   Bonvillian, J., Cate, S., Weber, W., and Folven, R. (Fall 1988).
    Early Letter Recognition, Letter Naming and Reading Skills in
    a Signing and Speaking Child. Sign Language Studies, 271-
   Carney, J., Cioffi, G., and Raymond, W. (Spring 1985). Using
    Sign Language For Teaching Sight Words. Teaching
    Exceptional Children. 214-217.
   Christensen, K. (1984) Reading Sign Language - Use of a
    Visual-Gestural Mode to Supplement Reading Acquisition.
    Claremont Reading Conference Yearbook. 228-231.
   Daniels, M. (1996). Seeing Language: The Effect Over Time of Sign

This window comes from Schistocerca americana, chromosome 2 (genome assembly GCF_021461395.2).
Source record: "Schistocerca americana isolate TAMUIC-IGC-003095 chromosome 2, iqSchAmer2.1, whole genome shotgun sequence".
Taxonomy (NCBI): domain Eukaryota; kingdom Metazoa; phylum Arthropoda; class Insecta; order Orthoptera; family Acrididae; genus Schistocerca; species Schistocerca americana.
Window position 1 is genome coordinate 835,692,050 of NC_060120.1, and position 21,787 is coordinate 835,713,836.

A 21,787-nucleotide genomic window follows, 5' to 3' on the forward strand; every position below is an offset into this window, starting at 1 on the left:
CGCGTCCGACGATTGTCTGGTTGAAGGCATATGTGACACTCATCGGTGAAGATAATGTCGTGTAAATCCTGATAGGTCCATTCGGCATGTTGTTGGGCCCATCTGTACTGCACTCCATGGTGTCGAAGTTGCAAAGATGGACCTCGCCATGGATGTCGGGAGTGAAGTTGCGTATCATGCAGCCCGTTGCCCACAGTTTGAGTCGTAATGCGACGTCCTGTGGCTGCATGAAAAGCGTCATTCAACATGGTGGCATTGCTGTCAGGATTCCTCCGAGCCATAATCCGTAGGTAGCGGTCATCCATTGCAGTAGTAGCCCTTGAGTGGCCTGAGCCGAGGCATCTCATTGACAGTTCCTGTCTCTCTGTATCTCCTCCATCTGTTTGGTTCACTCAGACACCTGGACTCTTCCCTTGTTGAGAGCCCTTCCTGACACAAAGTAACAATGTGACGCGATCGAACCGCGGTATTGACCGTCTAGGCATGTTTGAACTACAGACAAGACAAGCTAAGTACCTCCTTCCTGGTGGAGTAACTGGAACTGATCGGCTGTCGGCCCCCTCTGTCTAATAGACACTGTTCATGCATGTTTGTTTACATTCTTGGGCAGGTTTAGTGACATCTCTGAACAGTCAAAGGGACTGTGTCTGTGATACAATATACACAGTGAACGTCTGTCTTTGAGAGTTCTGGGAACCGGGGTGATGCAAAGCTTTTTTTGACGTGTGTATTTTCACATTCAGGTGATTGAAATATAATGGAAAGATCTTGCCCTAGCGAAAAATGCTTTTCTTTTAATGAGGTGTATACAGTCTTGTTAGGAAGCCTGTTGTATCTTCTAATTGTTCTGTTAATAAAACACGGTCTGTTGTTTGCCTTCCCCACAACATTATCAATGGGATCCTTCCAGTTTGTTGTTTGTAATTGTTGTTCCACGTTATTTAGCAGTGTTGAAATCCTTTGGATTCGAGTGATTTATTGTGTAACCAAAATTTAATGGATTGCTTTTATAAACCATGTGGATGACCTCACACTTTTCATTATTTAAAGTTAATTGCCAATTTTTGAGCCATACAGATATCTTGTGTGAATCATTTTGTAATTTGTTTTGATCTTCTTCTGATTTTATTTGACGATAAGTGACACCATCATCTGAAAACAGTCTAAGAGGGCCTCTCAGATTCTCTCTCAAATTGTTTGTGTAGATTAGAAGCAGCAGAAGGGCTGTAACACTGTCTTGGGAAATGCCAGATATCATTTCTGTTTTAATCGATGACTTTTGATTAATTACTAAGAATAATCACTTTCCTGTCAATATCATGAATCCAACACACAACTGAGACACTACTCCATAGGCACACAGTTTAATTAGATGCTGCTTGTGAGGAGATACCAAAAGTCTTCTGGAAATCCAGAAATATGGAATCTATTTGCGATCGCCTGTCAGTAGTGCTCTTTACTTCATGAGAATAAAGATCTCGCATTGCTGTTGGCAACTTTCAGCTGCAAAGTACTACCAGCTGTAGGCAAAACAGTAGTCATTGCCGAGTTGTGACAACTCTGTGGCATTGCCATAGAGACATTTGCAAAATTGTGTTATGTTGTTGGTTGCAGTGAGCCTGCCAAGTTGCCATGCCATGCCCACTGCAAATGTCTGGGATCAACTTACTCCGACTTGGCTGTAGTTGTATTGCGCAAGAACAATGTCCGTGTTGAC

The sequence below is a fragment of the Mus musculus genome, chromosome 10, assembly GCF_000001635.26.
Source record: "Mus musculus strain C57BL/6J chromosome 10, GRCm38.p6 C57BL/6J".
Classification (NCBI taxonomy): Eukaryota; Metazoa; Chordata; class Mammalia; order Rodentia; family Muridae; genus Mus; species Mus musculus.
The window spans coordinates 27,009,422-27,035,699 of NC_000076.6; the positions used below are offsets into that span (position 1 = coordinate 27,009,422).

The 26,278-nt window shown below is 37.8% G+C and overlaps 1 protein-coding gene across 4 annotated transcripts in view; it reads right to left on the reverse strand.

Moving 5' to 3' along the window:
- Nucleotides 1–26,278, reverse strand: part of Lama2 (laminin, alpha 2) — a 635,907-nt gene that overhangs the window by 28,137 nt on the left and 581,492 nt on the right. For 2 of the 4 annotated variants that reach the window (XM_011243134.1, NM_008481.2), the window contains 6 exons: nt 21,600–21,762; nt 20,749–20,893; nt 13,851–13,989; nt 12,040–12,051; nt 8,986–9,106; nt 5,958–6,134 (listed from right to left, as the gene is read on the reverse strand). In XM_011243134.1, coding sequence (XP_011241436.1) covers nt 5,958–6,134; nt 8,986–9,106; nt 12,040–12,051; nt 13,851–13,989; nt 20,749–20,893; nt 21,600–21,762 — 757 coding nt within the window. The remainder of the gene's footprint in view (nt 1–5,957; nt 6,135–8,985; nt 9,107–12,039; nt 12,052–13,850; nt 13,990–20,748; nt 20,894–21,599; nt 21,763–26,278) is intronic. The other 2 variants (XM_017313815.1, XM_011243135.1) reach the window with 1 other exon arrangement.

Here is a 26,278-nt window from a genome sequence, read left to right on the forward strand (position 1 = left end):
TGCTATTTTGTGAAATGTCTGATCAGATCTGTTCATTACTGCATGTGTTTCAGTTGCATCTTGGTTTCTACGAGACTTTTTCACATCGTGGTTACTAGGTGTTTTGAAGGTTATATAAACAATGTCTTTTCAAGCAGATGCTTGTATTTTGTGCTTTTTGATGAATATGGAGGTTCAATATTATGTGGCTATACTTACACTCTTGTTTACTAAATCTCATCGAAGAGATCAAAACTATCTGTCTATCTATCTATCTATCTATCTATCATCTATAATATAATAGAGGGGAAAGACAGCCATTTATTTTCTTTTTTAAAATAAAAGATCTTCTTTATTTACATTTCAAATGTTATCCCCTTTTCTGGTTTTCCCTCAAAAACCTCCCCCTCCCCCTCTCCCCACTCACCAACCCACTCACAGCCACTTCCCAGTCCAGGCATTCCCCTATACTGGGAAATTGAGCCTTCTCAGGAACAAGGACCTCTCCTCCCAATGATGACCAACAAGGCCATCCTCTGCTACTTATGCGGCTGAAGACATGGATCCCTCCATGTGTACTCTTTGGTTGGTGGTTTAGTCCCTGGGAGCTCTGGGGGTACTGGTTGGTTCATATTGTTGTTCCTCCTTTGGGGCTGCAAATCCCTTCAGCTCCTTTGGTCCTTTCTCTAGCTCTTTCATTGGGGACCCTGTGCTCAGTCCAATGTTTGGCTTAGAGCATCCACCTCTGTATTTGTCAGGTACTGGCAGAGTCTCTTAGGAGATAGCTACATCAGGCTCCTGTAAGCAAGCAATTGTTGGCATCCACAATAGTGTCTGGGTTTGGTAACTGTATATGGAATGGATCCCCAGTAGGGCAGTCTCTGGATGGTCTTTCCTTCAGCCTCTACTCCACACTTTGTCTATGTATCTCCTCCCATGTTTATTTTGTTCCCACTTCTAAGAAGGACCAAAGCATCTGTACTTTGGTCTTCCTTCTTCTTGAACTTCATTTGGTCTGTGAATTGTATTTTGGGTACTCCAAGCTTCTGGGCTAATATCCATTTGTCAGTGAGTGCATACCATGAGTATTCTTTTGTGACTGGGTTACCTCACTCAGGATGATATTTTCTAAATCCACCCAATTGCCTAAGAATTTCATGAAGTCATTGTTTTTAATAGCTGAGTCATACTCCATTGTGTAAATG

Language on Vocabulary Development in Early Childhood Education.
    Child Study Journal, 26, 193-208.
   Felzer, L. (1998). A Multisensory Reading Program That Really
    Works. Teaching and Change, 5, 169-183.
   Good. L.; Feekes, J.; Shawd, B. (1993/94). Let Your Fingers Do The
    Talking, Hands-on Language Learning Through Signing. Childhood
    Education, 81-83.
   Hafer, J. (1986). Signing For Reading Success. Washington D.C.:
    Clerc Books, Gallaudet University Press.
   Hochberg, Lee (1997). Child’s Play.
   Koehler, L., and Loyd, L. (September 1986). Using
    Fingerspelling/Manual Signs to Facilitate Reading and Spelling.
    Biennial Conference of the International Society for Augmentative and
    Alternative Communication. (4'th Cardiff Wales).
   Schwarz, Joel (2002). Hearing infants show preference for sign
    language over pantomime.
   Wilson, R., Teague, J., and Teague, M. (1985). The Use of Signing
    and Fingerspelling to Improve Spelling Performance with Hearing
    Children. Reading Psychology, 4, 267-273.